RANCH HORSE TRAINING: Setting up for success at a colt’s first branding
- July 1, 2014
- Jan Swan Wood
Roping and dragging calves to the fire at branding time is a timeless tradition in ranching country. Every horse there, though, has had to drag that first calf to the fire, and how that worked out will affect the horse for years to come.
Riding a colt and dragging a calf to the fire compounds the level of difficulty, as the colt is already inexperienced and new at the job. When Colin Wood, Newell, SD goes to a branding on a colt, he prepares them ahead of time and has a way to make that first branding a success for the colt.
“I assess my colt’s ability. Can I handle him one handed, is he confident when a rope is swung on him, have I drug anything with him before and was he comfortable with that? My goal is to set it up so that the colt can succeed at the task and stay out of a wreck,” says Wood.
“I like to show them something dragging behind them long before I go to the branding pen. On my colts, I drag something toward them from the front, let them look it over good, then work on coming in from the side and behind. I do this before I ask him to move his feet or anything else. Then I like to drag something behind them so that they can see some dust and learn to feel some weight. I let my rope run around the horn so they hear that sound too. The branding pen isn’t the place to scare one with any of it,” asserts Wood.
Dragging calves to the fire on a colt with no more than eight or ten rides, Wood is careful to judge the ropers who are already in the pen, so as not to get in a wreck caused by one of them. “Having someone in the pen who is careless or inexperienced is asking for trouble, so get off your colt and work the ground. It’s not worth getting your colt fouled up,” he says.
“One very important thing, before you ever drag a calf, is to ride into the pen and just let the colt look it over. Ride him all around the pen to let him look, then when he is calm, ride him out past the branding fire or pots, through the people working the ground, and if possible, have them touch him as he goes by.” Wood adds, “Getting him used to all that prepares him for that first calf. If there’s something that bothers him, fix it before you do something else that’s outside of his comfort zone.”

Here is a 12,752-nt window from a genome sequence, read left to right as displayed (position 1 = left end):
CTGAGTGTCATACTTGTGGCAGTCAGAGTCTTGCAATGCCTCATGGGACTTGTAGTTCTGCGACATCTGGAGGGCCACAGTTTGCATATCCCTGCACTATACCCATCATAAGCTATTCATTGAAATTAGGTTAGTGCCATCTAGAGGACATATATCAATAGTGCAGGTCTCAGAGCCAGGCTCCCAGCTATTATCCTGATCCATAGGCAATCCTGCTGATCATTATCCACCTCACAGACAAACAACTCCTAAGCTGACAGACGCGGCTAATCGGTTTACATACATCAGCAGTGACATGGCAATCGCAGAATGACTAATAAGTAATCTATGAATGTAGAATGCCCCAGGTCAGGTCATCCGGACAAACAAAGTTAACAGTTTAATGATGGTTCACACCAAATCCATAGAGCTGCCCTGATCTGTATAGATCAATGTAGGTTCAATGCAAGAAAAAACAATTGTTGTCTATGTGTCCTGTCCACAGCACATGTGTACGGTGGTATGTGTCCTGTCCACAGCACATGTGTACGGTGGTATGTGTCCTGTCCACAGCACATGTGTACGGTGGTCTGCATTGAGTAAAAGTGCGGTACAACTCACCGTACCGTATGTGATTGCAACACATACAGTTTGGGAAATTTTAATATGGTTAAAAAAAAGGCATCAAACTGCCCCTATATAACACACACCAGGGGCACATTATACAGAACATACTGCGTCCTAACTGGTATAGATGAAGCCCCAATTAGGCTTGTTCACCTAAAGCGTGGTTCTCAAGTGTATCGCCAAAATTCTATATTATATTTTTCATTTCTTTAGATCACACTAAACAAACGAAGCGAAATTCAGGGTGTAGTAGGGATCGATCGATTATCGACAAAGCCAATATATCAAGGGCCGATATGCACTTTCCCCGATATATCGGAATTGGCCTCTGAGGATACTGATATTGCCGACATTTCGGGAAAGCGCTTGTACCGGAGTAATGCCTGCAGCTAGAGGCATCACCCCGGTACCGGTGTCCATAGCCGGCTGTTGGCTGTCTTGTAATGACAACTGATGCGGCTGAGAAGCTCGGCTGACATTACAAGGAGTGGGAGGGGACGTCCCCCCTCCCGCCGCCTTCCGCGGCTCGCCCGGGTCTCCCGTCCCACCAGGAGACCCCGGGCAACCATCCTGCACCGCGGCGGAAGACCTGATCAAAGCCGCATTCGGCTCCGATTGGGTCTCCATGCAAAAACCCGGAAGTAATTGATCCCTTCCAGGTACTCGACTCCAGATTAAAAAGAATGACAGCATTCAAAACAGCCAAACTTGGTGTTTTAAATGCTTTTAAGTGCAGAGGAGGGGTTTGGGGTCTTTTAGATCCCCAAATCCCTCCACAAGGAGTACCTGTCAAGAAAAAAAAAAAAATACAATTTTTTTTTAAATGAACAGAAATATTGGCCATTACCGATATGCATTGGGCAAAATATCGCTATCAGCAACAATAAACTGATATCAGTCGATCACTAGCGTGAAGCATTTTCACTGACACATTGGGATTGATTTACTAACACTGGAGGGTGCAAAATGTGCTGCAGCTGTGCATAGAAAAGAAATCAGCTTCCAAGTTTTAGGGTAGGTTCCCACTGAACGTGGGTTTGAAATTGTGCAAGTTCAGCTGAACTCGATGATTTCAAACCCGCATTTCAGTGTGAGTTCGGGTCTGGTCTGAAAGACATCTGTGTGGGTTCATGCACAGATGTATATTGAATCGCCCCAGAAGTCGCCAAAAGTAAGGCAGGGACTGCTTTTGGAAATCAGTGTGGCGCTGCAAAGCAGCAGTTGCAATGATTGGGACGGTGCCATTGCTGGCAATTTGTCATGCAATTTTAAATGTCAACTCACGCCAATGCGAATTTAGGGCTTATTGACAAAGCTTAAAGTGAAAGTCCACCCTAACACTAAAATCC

Once the colt is relaxed in and out of the pen, Wood has a little different method of setting things up for the first successful trip to the fire. “A green colt needs to be given confidence and the set up is essential. I like to rope those first calves while the colt is pointed toward the gate. If I have to have him think about handling that rope and calf plus turn around and move out, I can be asking too much. So, I position him so that I can throw a back hand heel trap. It’s the same as a forehand heel trap, just backhand with the opposite motion,” explains Wood. “I like it ’cause it gives you a chance to pick a calf that is standing off on the edge and looking to turn toward the bunch instead of running toward the horse or down the fence the other way. Other ropers in the pen can also be a help in getting a calf positioned.”
“Once I have the calf heeled, I ask the colt to step out slow. He already knows he can go out the gate so it’s easy for him to see what to do next. Smooth is the biggest thing at this stage. Don’t surprise them if possible and don’t rope a big calf that’s going to be fast and heavy. A little calf that lays will give the colt time to think things through,” says Wood. “When he’s moving toward the gate I will take my dallies, but I still let the rope run a little until he starts to feel the pull. If you have a slick horn and plenty of rope, you can gradually slow your rope down until he’s actually dragging the calf.” When Wood gets the calf to the ground crew, instead of popping his dallies and turning to face, he just runs more rope and keeps the colt walking as the calf gradually stops moving. “I do that so that the colt doesn’t start thinking that the weight of the calf is what stopped him,” explains Wood.
“I won’t change over to standard shots until my colt is confident and handles with one hand and my feet. When he feels ready, I will start setting up my shots so that he has to do some turning to go to the fire.” says Wood. Keeping a colt out of a wreck is absolutely imperative says Wood, “If you’ve built that foundation slowly and without getting him hurt or scared, he’ll do about anything you ask him. Taking the time to do it right in the beginning is time well spent and you’ll have a more solid, trustworthy horse down the road. Also, quit him while he’s doing it right and before he’s tired.
“The more chances you give a colt to do something right, the prouder you’ll be of him and the better horse he’ll be,” states Wood.
About Jan Swan Wood
Jan was raised on a ranch in far western South Dakota. She grew up horseback working all descriptions of cattle, plus sheep and horses. After leaving home she pursued a post-graduate study of cowboying and dayworking in Nebraska, New Mexico, Montana, Wyoming and South Dakota....